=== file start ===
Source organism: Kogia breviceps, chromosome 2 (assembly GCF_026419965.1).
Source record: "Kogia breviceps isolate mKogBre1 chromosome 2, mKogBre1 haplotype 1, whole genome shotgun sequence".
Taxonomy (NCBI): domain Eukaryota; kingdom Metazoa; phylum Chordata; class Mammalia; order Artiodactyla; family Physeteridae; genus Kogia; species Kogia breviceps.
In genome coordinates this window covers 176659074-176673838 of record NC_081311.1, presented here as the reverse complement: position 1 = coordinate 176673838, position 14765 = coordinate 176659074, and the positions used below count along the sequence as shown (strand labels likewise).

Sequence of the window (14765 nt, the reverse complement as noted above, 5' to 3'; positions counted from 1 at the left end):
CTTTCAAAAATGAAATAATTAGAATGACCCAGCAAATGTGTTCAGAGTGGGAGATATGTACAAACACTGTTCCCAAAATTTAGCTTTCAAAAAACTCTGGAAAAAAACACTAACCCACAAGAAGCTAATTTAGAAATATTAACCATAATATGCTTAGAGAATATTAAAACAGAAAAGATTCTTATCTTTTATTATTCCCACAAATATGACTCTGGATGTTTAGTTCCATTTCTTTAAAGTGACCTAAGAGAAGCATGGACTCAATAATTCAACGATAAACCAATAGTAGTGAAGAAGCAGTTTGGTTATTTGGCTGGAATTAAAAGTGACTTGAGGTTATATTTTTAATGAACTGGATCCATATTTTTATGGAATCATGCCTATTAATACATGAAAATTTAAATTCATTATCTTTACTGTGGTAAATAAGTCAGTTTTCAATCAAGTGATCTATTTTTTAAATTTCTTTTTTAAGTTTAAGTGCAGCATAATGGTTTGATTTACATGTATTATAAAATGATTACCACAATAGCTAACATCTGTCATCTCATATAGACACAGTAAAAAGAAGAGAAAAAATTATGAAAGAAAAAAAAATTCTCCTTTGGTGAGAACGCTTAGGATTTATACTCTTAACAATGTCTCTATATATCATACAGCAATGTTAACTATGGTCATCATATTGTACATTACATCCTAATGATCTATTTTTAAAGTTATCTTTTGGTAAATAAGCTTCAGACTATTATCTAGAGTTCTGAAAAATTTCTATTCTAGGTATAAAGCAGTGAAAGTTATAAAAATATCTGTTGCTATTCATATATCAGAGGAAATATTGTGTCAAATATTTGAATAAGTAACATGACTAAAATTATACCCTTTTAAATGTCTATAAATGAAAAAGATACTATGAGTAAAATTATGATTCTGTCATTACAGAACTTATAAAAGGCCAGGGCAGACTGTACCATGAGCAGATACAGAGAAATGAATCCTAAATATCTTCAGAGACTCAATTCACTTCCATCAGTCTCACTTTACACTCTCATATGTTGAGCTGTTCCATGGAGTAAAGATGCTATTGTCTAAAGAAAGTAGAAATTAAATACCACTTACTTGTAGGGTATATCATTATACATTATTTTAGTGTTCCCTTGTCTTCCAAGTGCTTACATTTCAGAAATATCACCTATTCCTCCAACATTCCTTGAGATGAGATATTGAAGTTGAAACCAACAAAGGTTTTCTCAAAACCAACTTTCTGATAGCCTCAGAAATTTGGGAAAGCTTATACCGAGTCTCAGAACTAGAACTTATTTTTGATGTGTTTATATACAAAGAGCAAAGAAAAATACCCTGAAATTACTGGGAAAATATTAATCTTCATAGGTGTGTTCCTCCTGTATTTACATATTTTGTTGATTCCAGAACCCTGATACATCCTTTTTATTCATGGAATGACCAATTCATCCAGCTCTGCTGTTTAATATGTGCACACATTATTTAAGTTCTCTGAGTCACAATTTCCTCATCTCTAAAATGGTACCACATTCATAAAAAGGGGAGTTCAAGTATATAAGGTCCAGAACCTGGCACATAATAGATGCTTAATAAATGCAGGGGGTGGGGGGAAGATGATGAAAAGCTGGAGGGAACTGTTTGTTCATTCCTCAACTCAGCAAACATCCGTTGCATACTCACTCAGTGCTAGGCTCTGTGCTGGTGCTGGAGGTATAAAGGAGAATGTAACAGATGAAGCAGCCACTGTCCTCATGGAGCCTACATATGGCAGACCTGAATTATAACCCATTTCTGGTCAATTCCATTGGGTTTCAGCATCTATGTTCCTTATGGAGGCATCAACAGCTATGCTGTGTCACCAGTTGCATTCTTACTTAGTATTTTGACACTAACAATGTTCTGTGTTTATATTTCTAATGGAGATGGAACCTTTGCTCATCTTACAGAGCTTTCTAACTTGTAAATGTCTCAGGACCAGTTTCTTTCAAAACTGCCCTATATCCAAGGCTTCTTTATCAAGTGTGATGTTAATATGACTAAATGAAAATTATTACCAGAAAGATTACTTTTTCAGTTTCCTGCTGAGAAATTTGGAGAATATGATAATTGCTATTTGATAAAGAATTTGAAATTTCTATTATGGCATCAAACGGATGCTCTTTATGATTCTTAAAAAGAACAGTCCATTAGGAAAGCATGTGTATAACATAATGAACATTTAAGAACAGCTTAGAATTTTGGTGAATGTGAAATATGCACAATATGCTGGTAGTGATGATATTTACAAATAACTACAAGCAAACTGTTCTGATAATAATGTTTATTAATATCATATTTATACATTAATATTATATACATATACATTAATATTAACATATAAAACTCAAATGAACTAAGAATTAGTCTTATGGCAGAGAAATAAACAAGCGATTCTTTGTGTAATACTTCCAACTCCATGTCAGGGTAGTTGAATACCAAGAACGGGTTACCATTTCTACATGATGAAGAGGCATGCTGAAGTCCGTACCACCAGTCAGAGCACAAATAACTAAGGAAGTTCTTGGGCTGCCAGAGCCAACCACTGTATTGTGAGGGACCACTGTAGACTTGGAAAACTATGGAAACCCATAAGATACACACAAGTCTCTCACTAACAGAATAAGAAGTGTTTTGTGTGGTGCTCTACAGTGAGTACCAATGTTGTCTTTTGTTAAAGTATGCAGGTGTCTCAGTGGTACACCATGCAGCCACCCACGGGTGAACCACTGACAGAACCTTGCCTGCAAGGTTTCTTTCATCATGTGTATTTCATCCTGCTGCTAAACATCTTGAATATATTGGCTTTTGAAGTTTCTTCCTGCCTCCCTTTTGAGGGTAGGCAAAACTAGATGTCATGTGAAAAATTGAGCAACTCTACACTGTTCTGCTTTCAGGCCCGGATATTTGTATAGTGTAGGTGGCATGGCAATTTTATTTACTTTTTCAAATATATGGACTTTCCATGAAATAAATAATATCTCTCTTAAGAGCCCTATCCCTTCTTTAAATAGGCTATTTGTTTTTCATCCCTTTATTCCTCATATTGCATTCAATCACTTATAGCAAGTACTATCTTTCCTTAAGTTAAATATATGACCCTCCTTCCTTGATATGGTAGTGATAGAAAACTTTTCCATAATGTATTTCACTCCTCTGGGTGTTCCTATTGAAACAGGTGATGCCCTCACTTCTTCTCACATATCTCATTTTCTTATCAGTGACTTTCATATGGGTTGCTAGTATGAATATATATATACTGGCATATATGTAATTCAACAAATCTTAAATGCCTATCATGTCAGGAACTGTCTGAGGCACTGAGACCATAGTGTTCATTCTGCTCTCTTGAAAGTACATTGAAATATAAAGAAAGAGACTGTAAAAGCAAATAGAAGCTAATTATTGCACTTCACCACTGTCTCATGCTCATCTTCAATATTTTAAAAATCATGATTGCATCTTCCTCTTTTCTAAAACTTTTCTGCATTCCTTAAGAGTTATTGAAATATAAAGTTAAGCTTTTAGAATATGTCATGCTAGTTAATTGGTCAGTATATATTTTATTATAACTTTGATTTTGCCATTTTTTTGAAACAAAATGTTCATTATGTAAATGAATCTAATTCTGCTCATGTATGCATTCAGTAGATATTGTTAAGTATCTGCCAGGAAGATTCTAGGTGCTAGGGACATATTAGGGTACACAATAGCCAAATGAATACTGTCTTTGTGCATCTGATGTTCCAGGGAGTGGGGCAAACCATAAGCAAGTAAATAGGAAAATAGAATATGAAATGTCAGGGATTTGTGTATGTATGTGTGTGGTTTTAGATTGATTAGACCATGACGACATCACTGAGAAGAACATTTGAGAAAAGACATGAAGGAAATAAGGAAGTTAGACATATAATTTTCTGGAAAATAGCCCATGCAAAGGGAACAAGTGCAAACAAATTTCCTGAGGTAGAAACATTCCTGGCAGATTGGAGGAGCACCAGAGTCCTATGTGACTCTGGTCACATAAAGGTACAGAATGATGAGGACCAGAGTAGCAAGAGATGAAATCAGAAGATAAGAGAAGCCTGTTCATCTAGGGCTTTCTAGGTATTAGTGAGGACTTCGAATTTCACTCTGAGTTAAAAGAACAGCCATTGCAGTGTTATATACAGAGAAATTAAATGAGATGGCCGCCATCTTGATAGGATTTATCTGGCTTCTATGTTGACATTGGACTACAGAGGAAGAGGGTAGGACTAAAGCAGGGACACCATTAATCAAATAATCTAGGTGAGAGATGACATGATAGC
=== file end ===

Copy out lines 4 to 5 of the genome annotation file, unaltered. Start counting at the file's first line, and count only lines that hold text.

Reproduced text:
In genome coordinates this window covers 176659074-176673838 of record NC_081311.1, presented here as the reverse complement: position 1 = coordinate 176673838, position 14765 = coordinate 176659074, and the positions used below count along the sequence as shown (strand labels likewise).

Sequence of the window (14765 nt, the reverse complement as noted above, 5' to 3'; positions counted from 1 at the left end):